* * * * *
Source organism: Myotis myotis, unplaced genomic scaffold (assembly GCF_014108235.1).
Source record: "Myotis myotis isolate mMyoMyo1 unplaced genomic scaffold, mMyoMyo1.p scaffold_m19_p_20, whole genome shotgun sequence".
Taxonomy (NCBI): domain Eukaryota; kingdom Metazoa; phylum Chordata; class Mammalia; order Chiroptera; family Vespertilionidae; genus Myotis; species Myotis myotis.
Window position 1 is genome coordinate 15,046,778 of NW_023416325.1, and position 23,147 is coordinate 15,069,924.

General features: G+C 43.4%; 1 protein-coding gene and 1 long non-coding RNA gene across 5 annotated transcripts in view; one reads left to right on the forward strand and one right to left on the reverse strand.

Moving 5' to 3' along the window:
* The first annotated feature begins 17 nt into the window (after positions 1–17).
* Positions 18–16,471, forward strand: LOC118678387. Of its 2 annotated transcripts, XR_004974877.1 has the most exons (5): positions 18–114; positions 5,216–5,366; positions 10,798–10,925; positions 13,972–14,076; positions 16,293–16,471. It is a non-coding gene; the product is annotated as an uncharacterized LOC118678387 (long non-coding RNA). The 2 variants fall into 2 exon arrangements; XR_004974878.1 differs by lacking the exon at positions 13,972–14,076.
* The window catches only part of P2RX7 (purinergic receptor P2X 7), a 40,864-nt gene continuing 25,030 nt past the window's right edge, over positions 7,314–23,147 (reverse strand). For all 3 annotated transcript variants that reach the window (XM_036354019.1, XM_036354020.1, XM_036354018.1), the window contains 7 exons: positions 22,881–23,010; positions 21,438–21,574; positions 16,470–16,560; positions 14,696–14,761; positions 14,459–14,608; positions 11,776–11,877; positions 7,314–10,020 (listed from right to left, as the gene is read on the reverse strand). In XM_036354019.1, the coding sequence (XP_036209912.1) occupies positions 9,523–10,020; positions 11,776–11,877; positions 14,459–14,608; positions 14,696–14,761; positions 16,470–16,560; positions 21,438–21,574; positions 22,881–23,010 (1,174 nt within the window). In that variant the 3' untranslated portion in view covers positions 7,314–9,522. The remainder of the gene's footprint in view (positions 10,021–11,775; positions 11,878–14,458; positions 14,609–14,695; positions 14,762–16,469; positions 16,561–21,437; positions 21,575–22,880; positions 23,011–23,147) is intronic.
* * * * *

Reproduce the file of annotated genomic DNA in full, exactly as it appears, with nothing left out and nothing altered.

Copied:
Source organism: Myotis myotis, unplaced genomic scaffold (assembly GCF_014108235.1).
Source record: "Myotis myotis isolate mMyoMyo1 unplaced genomic scaffold, mMyoMyo1.p scaffold_m19_p_20, whole genome shotgun sequence".
Taxonomy (NCBI): domain Eukaryota; kingdom Metazoa; phylum Chordata; class Mammalia; order Chiroptera; family Vespertilionidae; genus Myotis; species Myotis myotis.
Window position 1 is genome coordinate 15,046,778 of NW_023416325.1, and position 23,147 is coordinate 15,069,924.

General features: G+C 43.4%; 1 protein-coding gene and 1 long non-coding RNA gene across 5 annotated transcripts in view; one reads left to right on the forward strand and one right to left on the reverse strand.

Moving 5' to 3' along the window:
* The first annotated feature begins 17 nt into the window (after positions 1–17).
* Positions 18–16,471, forward strand: LOC118678387. Of its 2 annotated transcripts, XR_004974877.1 has the most exons (5): positions 18–114; positions 5,216–5,366; positions 10,798–10,925; positions 13,972–14,076; positions 16,293–16,471. It is a non-coding gene; the product is annotated as an uncharacterized LOC118678387 (long non-coding RNA). The 2 variants fall into 2 exon arrangements; XR_004974878.1 differs by lacking the exon at positions 13,972–14,076.
* The window catches only part of P2RX7 (purinergic receptor P2X 7), a 40,864-nt gene continuing 25,030 nt past the window's right edge, over positions 7,314–23,147 (reverse strand). For all 3 annotated transcript variants that reach the window (XM_036354019.1, XM_036354020.1, XM_036354018.1), the window contains 7 exons: positions 22,881–23,010; positions 21,438–21,574; positions 16,470–16,560; positions 14,696–14,761; positions 14,459–14,608; positions 11,776–11,877; positions 7,314–10,020 (listed from right to left, as the gene is read on the reverse strand). In XM_036354019.1, the coding sequence (XP_036209912.1) occupies positions 9,523–10,020; positions 11,776–11,877; positions 14,459–14,608; positions 14,696–14,761; positions 16,470–16,560; positions 21,438–21,574; positions 22,881–23,010 (1,174 nt within the window). In that variant the 3' untranslated portion in view covers positions 7,314–9,522. The remainder of the gene's footprint in view (positions 10,021–11,775; positions 11,878–14,458; positions 14,609–14,695; positions 14,762–16,469; positions 16,561–21,437; positions 21,575–22,880; positions 23,011–23,147) is intronic.